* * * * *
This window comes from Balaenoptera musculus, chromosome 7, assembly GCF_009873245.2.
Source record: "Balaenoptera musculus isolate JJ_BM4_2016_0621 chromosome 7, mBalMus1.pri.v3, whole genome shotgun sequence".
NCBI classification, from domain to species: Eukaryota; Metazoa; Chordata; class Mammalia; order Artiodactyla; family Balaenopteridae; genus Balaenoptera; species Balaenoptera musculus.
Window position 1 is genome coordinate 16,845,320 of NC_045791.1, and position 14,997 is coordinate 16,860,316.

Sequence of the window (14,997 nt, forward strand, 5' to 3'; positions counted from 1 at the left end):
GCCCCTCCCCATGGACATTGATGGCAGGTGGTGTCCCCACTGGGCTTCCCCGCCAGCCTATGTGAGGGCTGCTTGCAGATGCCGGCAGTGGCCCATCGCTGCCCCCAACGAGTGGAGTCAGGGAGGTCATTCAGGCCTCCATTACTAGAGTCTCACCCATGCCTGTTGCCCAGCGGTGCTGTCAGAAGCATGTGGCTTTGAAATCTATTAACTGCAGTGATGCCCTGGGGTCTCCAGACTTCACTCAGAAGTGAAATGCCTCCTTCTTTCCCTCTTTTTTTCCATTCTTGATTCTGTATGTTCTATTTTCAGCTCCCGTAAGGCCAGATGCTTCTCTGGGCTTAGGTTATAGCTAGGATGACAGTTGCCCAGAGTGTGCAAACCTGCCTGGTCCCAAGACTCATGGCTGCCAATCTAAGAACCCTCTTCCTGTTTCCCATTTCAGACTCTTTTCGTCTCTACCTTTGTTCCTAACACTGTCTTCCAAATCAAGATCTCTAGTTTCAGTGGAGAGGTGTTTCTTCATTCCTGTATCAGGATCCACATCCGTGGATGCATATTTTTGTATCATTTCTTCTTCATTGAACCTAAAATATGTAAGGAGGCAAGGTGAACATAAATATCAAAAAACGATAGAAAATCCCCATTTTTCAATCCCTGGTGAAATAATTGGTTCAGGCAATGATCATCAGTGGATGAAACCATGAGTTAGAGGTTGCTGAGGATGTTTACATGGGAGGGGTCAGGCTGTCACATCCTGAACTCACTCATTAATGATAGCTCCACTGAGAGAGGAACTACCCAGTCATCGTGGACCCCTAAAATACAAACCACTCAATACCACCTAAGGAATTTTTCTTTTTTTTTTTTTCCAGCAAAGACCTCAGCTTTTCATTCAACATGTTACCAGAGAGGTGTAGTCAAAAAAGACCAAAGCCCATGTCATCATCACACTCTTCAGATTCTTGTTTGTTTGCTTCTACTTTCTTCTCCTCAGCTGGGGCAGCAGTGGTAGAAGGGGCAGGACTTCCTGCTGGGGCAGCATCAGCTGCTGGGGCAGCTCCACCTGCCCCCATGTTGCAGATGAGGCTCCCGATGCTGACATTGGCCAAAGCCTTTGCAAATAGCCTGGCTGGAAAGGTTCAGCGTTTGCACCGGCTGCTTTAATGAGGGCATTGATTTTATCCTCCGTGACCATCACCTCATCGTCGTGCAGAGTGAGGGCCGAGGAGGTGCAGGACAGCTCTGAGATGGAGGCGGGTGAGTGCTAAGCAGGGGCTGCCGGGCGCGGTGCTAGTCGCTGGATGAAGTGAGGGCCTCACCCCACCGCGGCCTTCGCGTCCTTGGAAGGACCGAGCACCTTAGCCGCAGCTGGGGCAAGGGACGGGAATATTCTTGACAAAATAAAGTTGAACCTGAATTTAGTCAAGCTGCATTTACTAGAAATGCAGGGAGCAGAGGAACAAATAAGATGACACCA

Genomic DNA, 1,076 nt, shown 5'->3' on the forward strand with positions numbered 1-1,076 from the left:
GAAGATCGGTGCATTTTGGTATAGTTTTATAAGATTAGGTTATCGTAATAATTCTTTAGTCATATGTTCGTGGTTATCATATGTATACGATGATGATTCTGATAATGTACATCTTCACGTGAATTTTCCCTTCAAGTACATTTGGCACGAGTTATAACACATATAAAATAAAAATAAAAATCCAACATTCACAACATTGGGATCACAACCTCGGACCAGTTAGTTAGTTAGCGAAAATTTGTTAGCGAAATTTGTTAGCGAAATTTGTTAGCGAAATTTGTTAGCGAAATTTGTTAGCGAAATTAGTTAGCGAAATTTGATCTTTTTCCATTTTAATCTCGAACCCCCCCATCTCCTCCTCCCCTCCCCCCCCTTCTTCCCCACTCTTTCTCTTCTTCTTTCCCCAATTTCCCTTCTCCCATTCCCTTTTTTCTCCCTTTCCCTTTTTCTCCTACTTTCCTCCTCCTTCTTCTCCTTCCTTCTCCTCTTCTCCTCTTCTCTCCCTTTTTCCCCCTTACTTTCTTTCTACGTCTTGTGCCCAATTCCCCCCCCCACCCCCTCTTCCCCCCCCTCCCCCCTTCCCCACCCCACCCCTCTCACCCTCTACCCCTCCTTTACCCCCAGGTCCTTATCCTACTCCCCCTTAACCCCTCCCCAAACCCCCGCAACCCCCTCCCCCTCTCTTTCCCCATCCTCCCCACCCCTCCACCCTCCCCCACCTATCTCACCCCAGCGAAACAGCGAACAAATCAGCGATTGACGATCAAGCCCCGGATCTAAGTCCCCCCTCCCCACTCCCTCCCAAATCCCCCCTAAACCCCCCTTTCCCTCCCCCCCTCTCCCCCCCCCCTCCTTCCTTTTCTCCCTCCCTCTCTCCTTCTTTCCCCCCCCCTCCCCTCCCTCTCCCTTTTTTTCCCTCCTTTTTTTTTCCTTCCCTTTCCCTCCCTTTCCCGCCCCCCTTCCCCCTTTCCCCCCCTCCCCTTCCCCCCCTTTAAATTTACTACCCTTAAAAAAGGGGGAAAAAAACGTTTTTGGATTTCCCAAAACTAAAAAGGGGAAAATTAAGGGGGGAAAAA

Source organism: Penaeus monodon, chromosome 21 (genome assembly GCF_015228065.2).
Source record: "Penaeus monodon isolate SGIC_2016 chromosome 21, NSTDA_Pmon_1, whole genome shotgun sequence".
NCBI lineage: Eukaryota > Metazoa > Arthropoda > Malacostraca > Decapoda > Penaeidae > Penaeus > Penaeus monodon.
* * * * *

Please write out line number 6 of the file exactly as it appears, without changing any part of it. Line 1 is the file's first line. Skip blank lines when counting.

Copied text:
GCCCCTCCCCATGGACATTGATGGCAGGTGGTGTCCCCACTGGGCTTCCCCGCCAGCCTATGTGAGGGCTGCTTGCAGATGCCGGCAGTGGCCCATCGCTGCCCCCAACGAGTGGAGTCAGGGAGGTCATTCAGGCCTCCATTACTAGAGTCTCACCCATGCCTGTTGCCCAGCGGTGCTGTCAGAAGCATGTGGCTTTGAAATCTATTAACTGCAGTGATGCCCTGGGGTCTCCAGACTTCACTCAGAAGTGAAATGCCTCCTTCTTTCCCTCTTTTTTTCCATTCTTGATTCTGTATGTTCTATTTTCAGCTCCCGTAAGGCCAGATGCTTCTCTGGGCTTAGGTTATAGCTAGGATGACAGTTGCCCAGAGTGTGCAAACCTGCCTGGTCCCAAGACTCATGGCTGCCAATCTAAGAACCCTCTTCCTGTTTCCCATTTCAGACTCTTTTCGTCTCTACCTTTGTTCCTAACACTGTCTTCCAAATCAAGATCTCTAGTTTCAGTGGAGAGGTGTTTCTTCATTCCTGTATCAGGATCCACATCCGTGGATGCATATTTTTGTATCATTTCTTCTTCATTGAACCTAAAATATGTAAGGAGGCAAGGTGAACATAAATATCAAAAAACGATAGAAAATCCCCATTTTTCAATCCCTGGTGAAATAATTGGTTCAGGCAATGATCATCAGTGGATGAAACCATGAGTTAGAGGTTGCTGAGGATGTTTACATGGGAGGGGTCAGGCTGTCACATCCTGAACTCACTCATTAATGATAGCTCCACTGAGAGAGGAACTACCCAGTCATCGTGGACCCCTAAAATACAAACCACTCAATACCACCTAAGGAATTTTTCTTTTTTTTTTTTTCCAGCAAAGACCTCAGCTTTTCATTCAACATGTTACCAGAGAGGTGTAGTCAAAAAAGACCAAAGCCCATGTCATCATCACACTCTTCAGATTCTTGTTTGTTTGCTTCTACTTTCTTCTCCTCAGCTGGGGCAGCAGTGGTAGAAGGGGCAGGACTTCCTGCTGGGGCAGCATCAGCTGCTGGGGCAGCTCCACCTGCCCCCATGTTGCAGATGAGGCTCCCGATGCTGACATTGGCCAAAGCCTTTGCAAATAGCCTGGCTGGAAAGGTTCAGCGTTTGCACCGGCTGCTTTAATGAGGGCATTGATTTTATCCTCCGTGACCATCACCTCATCGTCGTGCAGAGTGAGGGCCGAGGAGGTGCAGGACAGCTCTGAGATGGAGGCGGGTGAGTGCTAAGCAGGGGCTGCCGGGCGCGGTGCTAGTCGCTGGATGAAGTGAGGGCCTCACCCCACCGCGGCCTTCGCGTCCTTGGAAGGACCGAGCACCTTAGCCGCAGCTGGGGCAAGGGACGGGAATATTCTTGACAAAATAAAGTTGAACCTGAATTTAGTCAAGCTGCATTTACTAGAAATGCAGGGAGCAGAGGAACAAATAAGATGACACCA